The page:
No, this isn’t a super-happy cult: It’s a cannabis and yoga class put together by the master of relaxation himself. We recently interviewed Yogi D about his upcoming 420 Yoga Retreat, happening at Aspen Canyon Ranch on September 30 through October 2.

For a taste of what’s to come, Yogi D invited Westword into the sacred and spiritual realm that only the pairing of yoga and marijuana consumption can tap into. The class took place in Cluster Studios, an artist space that hosts cannabis-friendly events at 3881 Steele Street. The late-night crowd was comfortable, and people only got more comfortable as one-hitters were passed around in a circle outside the front door. The atmosphere was  welcoming to even the most novice of beginners.

Colorado's Grow OffLindsey Bartlett

There’s a new marijuana competition in town that aims to crown the best cultivator in Colorado. “We hope you guys are ready to grow some really fire weed,” says Sohum Shah, co-founder of The Grow Off, the self-proclaimed “quantitative quest for the best.”

The Grow Off is designed as a cannabis competition for the industry. In its inaugural year, the three founders plan to send a mystery strain of solid genetics (non-hermaphrodite) cannabis to fifty growers around the state. After documenting the growing process over the course of six months, the contest will determine who qualifies as the best marijuana cultivator in Colorado.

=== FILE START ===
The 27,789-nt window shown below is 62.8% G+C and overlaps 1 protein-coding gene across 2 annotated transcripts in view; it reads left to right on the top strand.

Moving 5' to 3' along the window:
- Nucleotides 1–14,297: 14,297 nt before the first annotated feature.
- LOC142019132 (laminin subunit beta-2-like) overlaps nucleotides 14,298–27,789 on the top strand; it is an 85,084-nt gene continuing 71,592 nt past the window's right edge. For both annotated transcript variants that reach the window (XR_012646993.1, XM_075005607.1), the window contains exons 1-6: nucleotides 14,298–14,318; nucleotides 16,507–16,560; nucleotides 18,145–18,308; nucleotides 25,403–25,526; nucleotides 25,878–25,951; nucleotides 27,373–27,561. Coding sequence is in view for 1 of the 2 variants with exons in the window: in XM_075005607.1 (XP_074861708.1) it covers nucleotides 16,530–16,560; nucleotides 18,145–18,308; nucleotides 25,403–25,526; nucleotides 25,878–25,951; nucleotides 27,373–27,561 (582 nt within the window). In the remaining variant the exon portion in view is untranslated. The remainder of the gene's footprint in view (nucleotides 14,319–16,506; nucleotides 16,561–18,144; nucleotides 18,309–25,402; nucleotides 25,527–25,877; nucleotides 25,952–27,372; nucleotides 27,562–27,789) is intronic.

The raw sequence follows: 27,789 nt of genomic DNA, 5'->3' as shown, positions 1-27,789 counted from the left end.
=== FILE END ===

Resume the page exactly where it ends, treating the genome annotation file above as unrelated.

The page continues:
ask_a_stonerWestword

Dear Stoner: I saw your profile on Durban Poison and the pure effects of landrace strains. Are there any others to look out for? I like to know what to expect when I smoke.

Taylor

Dear Taylor: Landrace strains like Durban Poison come from pure genetics, but they don’t have pure effects. That means that while Durban Poison is a pure sativa (if the genetics are legitimate), not everyone feels the same type of high after ingesting it — though the highs are generally similar. But that’s how it works for all strains.

growKate Simmons | Toke of the Town

Douglas County residents can no longer legally grow 99 marijuana plants in each household. The Douglas County Board of Commissioners voted on Tuesday, August 9, to reduce that number to twelve.

The new ordinance regulates the growth, cultivation and processing of marijuana in private residences, echoing ordinances passed in the City of Denver in late 2013 and the City of Boulder earlier this year.

“Just because marijuana is legal in Colorado, it does not mean that you should grow as much as you want, wherever you want,” said Chief Deputy Steve Johnson of the Douglas County Sheriff’s Office.

img_2695Westword

It’s always fun to analyze a classic and try to understand how it passed the test of time. My parents grew up listening to Ray Charles and the Rolling Stones, and so did I. If I ever have kids, they’ll grow up to “Hit the Road, Jack” and “Sympathy for the Devil,” too.

A few months back, Isa Jones wrote about the whirlwind of emotion she felt during a Bruce Springsteen concert because her father was such a big fan. All of our dads liked Bruce. Millennials probably shouldn’t — he’s in his late sixties and still rocks tight denim and a soul patch — but every time “Born in the USA” comes on, we think of a barbecue or Sunday morning with Dad.